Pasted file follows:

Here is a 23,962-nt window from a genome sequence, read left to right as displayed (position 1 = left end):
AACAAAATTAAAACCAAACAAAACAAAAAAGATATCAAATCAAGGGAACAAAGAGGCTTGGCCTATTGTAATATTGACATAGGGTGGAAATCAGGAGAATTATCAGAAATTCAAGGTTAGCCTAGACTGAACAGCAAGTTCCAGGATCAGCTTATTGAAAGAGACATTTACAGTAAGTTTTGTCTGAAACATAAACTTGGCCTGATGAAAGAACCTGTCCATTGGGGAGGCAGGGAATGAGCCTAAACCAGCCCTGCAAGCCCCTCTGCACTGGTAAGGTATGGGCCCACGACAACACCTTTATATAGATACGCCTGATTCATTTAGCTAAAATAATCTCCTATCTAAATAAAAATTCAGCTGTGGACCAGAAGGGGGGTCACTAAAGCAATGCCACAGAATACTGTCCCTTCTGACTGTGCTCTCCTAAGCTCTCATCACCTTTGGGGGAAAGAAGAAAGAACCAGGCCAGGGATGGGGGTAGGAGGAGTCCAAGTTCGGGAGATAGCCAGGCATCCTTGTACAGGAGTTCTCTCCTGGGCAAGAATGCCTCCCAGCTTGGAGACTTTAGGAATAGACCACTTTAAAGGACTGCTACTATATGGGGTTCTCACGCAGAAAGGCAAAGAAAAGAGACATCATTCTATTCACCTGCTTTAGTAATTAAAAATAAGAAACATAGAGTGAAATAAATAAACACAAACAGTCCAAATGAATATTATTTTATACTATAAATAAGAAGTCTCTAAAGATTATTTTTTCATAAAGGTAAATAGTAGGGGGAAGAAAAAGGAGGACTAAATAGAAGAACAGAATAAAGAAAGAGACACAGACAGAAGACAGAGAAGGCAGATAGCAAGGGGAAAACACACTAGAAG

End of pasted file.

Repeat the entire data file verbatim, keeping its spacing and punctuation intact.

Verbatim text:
Here is a 23,962-nt window from a genome sequence, read left to right as displayed (position 1 = left end):
AACAAAATTAAAACCAAACAAAACAAAAAAGATATCAAATCAAGGGAACAAAGAGGCTTGGCCTATTGTAATATTGACATAGGGTGGAAATCAGGAGAATTATCAGAAATTCAAGGTTAGCCTAGACTGAACAGCAAGTTCCAGGATCAGCTTATTGAAAGAGACATTTACAGTAAGTTTTGTCTGAAACATAAACTTGGCCTGATGAAAGAACCTGTCCATTGGGGAGGCAGGGAATGAGCCTAAACCAGCCCTGCAAGCCCCTCTGCACTGGTAAGGTATGGGCCCACGACAACACCTTTATATAGATACGCCTGATTCATTTAGCTAAAATAATCTCCTATCTAAATAAAAATTCAGCTGTGGACCAGAAGGGGGGTCACTAAAGCAATGCCACAGAATACTGTCCCTTCTGACTGTGCTCTCCTAAGCTCTCATCACCTTTGGGGGAAAGAAGAAAGAACCAGGCCAGGGATGGGGGTAGGAGGAGTCCAAGTTCGGGAGATAGCCAGGCATCCTTGTACAGGAGTTCTCTCCTGGGCAAGAATGCCTCCCAGCTTGGAGACTTTAGGAATAGACCACTTTAAAGGACTGCTACTATATGGGGTTCTCACGCAGAAAGGCAAAGAAAAGAGACATCATTCTATTCACCTGCTTTAGTAATTAAAAATAAGAAACATAGAGTGAAATAAATAAACACAAACAGTCCAAATGAATATTATTTTATACTATAAATAAGAAGTCTCTAAAGATTATTTTTTCATAAAGGTAAATAGTAGGGGGAAGAAAAAGGAGGACTAAATAGAAGAACAGAATAAAGAAAGAGACACAGACAGAAGACAGAGAAGGCAGATAGCAAGGGGAAAACACACTAGAAG